A common question among triathletes is about upgrades.
Maybe a new frame? Wheelset? Disc Wheel? Or bike components?
As Renato Canova put it so well, “The training plan should follow the athlete, not the other way around.”
Runners do not require a lot of gear, but triathletes can easily spend more on a wheel-set than runners spend on shoes in 3 years.
People are always looking for quick fixes and magic bullets. But as we know, at the end of the day the engine is what moves the $5000 bike frame forward.
One of the best upgrades a triathlete (or any type of athlete) can make is to upgrade their unpersonalized training plan to a coach.
There are a number of benefits to acquiring a coach that make the $50 to $200 dollar monthly investment worth it:
An outside view of your training
Many athletes have a training log, but fail to further use it. Part of a coach’s job is to review your log and plan future training. This is the main failure of full 3-4 month plans off of a website or out of a book. The training should follow the athlete, not the other way around.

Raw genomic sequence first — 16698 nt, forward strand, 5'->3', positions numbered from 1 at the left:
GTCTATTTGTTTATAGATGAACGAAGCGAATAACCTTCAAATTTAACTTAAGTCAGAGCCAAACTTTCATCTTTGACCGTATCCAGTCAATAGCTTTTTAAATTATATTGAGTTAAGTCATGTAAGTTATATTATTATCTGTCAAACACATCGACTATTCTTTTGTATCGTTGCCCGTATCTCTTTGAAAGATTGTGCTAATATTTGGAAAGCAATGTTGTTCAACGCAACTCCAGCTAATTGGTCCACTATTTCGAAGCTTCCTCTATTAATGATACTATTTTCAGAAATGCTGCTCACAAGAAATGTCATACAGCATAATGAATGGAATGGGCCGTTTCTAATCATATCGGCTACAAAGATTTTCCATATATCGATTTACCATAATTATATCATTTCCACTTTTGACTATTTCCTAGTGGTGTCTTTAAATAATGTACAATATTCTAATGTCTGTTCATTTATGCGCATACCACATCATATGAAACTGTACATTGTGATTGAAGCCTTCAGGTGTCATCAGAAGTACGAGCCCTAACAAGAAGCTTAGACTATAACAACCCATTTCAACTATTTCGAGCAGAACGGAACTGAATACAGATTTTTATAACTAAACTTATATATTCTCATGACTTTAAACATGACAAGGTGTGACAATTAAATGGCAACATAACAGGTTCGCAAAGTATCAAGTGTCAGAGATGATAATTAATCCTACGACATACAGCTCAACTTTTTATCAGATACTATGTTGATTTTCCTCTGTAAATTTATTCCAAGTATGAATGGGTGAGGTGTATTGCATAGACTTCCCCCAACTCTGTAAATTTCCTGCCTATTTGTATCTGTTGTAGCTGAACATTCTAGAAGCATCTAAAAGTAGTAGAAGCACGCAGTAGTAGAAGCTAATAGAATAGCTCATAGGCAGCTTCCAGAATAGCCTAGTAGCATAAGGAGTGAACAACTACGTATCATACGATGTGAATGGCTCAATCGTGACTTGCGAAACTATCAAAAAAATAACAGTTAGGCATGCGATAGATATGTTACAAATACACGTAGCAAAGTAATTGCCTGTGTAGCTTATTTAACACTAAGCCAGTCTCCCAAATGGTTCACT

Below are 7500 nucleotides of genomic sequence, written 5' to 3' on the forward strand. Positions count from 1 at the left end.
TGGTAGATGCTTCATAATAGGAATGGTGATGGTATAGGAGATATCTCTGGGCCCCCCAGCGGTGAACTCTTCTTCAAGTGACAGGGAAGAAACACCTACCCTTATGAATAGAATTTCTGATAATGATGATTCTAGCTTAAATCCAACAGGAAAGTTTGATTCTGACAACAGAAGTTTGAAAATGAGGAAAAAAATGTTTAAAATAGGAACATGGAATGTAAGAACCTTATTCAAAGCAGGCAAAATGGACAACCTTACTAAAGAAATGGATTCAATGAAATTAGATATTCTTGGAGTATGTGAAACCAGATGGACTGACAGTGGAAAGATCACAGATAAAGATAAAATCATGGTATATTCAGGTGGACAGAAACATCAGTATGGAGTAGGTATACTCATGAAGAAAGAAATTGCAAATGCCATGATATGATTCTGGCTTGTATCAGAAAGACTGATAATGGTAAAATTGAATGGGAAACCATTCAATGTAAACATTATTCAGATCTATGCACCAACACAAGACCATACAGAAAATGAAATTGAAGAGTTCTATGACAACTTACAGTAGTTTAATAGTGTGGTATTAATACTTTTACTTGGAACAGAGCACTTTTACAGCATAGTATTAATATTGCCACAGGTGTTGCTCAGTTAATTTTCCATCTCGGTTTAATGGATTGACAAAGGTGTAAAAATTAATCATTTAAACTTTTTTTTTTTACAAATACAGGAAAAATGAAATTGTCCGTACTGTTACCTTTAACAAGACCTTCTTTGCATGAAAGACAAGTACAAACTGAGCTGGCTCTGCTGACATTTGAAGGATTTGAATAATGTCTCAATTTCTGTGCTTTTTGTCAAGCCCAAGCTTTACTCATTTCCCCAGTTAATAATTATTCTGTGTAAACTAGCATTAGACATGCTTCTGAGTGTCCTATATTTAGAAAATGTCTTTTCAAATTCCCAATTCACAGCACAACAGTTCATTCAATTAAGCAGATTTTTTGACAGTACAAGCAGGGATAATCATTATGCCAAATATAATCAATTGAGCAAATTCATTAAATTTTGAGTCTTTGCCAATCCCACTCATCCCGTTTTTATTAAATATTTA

Someone to hold you back from doing something stupid
Coaches have no problem giving you a recovery week if you’re feeling tired or might have a little hamstring twinge. They listen to your feedback and give you recommendations based on that.
Someone to push you during those tough workouts
You have someone writing and following your training who is paying very close attention to your workouts. You’ll want to impress them. You are going to do your best during those hard workouts if you know you are going to have a coach look at your splits later on.
Knowledge & Experience
Ideally your coach would be a more knowledgeable and experienced than yourself. Use their training plan and wisdom as a learning tool for yourself. Pay attention to it and know why something is scheduled.
Renato Canova suggests that to improve, it’s best not to look at what an athlete has done, but what an athlete has not done. Coaches can do this and implement unfamiliar training practices and workouts into the regimen of the athlete, ones they may not be familiar with. This new stimulus will lead to more enjoyment and variation.
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Measurements refer to body size, not garment dimensions. In instances where your body measurements are in between two sizes, go with the smaller size for a tighter fit or the larger size for a looser fit.